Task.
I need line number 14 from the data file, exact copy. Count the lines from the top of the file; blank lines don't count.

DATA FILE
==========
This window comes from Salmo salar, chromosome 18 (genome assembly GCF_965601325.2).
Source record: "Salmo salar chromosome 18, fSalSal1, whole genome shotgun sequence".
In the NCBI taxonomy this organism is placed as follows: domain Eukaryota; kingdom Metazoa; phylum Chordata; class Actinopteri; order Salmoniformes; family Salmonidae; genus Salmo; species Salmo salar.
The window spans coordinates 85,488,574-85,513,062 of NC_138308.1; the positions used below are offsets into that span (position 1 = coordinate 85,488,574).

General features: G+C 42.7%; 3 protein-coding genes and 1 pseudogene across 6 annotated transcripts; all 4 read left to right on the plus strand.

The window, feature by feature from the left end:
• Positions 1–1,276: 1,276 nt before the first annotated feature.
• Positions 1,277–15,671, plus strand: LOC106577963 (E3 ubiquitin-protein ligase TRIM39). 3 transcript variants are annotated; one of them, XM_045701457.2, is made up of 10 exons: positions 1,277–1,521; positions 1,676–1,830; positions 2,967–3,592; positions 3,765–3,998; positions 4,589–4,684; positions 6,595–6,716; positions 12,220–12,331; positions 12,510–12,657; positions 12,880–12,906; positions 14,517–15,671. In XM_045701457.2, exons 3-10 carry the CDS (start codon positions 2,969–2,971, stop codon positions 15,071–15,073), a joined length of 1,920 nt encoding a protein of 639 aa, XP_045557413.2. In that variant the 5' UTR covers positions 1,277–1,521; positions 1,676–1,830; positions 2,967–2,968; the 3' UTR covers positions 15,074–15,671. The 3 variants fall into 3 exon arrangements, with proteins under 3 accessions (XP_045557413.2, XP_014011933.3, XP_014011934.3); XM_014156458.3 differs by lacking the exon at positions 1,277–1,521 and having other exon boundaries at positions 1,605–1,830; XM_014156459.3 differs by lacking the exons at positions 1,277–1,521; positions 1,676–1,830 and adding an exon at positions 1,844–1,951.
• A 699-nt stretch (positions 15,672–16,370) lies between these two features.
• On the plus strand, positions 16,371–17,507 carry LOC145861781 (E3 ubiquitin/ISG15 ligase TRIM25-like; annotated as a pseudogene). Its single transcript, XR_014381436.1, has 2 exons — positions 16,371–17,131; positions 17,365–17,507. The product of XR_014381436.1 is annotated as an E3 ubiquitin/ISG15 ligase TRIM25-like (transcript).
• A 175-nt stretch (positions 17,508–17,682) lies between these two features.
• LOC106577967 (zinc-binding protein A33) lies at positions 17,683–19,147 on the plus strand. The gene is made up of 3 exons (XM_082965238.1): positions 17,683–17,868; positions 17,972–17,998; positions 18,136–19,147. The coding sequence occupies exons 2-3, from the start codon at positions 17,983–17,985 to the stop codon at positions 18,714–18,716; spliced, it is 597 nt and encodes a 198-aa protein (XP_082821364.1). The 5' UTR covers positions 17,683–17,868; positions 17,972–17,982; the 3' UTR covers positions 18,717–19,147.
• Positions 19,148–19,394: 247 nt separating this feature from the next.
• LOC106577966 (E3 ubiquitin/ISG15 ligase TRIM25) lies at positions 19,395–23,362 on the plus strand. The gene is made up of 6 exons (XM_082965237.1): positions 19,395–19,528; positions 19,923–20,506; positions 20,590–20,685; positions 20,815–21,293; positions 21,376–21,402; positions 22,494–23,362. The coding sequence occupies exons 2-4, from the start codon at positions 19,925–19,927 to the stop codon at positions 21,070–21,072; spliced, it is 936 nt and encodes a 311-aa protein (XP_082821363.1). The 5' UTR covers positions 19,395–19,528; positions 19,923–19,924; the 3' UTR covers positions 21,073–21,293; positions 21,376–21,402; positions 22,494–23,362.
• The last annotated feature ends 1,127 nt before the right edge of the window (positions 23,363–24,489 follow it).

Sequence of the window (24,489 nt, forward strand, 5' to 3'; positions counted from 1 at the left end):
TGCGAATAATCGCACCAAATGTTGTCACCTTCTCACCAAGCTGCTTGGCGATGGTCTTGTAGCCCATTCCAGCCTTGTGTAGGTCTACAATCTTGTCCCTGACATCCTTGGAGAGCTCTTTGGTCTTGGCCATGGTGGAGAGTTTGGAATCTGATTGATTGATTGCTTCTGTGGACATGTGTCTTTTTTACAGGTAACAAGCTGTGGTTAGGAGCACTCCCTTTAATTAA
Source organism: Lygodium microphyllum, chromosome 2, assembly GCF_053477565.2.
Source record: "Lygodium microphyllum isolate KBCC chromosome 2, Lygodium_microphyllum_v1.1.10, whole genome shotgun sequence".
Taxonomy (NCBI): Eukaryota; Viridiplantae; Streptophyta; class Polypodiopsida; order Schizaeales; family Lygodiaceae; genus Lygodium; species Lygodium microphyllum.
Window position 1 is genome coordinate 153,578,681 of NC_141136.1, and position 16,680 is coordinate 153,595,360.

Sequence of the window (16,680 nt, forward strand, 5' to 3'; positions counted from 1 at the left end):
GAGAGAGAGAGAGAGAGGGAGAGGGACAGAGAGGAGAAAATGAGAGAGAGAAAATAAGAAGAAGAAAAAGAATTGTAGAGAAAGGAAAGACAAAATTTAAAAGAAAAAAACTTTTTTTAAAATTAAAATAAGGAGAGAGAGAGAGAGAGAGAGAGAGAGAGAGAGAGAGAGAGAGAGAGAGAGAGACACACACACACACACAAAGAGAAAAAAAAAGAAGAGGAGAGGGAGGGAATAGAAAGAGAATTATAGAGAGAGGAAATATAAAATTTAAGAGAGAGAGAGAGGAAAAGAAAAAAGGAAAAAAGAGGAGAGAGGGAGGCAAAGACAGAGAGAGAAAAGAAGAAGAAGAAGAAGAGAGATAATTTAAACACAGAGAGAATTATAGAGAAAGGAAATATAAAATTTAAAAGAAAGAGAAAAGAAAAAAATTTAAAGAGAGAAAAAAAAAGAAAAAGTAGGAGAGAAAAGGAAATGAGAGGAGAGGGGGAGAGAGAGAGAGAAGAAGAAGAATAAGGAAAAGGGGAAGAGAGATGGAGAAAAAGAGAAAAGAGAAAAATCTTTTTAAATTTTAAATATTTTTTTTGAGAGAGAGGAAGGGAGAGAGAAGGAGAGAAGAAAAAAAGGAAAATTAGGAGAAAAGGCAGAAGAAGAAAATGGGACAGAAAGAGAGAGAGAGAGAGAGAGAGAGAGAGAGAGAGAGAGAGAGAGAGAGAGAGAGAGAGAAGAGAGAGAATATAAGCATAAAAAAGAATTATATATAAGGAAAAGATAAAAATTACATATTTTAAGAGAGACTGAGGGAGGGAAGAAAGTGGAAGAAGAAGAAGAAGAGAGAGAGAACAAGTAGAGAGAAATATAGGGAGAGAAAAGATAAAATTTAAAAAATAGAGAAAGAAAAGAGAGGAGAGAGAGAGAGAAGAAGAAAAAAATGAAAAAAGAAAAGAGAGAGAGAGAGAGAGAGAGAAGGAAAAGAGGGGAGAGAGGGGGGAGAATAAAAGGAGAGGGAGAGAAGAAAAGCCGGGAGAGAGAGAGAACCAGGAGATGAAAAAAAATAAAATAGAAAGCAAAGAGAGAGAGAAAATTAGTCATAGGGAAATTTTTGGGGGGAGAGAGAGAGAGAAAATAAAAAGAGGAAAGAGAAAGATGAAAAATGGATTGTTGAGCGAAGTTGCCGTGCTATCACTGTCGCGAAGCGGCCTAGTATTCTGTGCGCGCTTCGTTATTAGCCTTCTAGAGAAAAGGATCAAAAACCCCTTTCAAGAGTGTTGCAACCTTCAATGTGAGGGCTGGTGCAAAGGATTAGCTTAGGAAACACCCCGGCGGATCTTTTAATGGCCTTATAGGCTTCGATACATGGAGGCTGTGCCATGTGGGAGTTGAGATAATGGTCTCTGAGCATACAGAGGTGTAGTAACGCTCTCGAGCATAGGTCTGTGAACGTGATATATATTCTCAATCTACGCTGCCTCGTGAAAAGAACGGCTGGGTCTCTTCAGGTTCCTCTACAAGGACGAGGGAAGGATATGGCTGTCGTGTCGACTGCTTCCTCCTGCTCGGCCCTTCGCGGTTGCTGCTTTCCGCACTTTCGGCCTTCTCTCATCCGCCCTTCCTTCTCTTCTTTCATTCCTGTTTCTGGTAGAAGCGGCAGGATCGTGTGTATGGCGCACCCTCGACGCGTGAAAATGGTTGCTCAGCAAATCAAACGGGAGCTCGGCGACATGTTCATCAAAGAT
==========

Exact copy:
• LOC106577966 (E3 ubiquitin/ISG15 ligase TRIM25) lies at positions 19,395–23,362 on the plus strand. The gene is made up of 6 exons (XM_082965237.1): positions 19,395–19,528; positions 19,923–20,506; positions 20,590–20,685; positions 20,815–21,293; positions 21,376–21,402; positions 22,494–23,362. The coding sequence occupies exons 2-4, from the start codon at positions 19,925–19,927 to the stop codon at positions 21,070–21,072; spliced, it is 936 nt and encodes a 311-aa protein (XP_082821363.1). The 5' UTR covers positions 19,395–19,528; positions 19,923–19,924; the 3' UTR covers positions 21,073–21,293; positions 21,376–21,402; positions 22,494–23,362.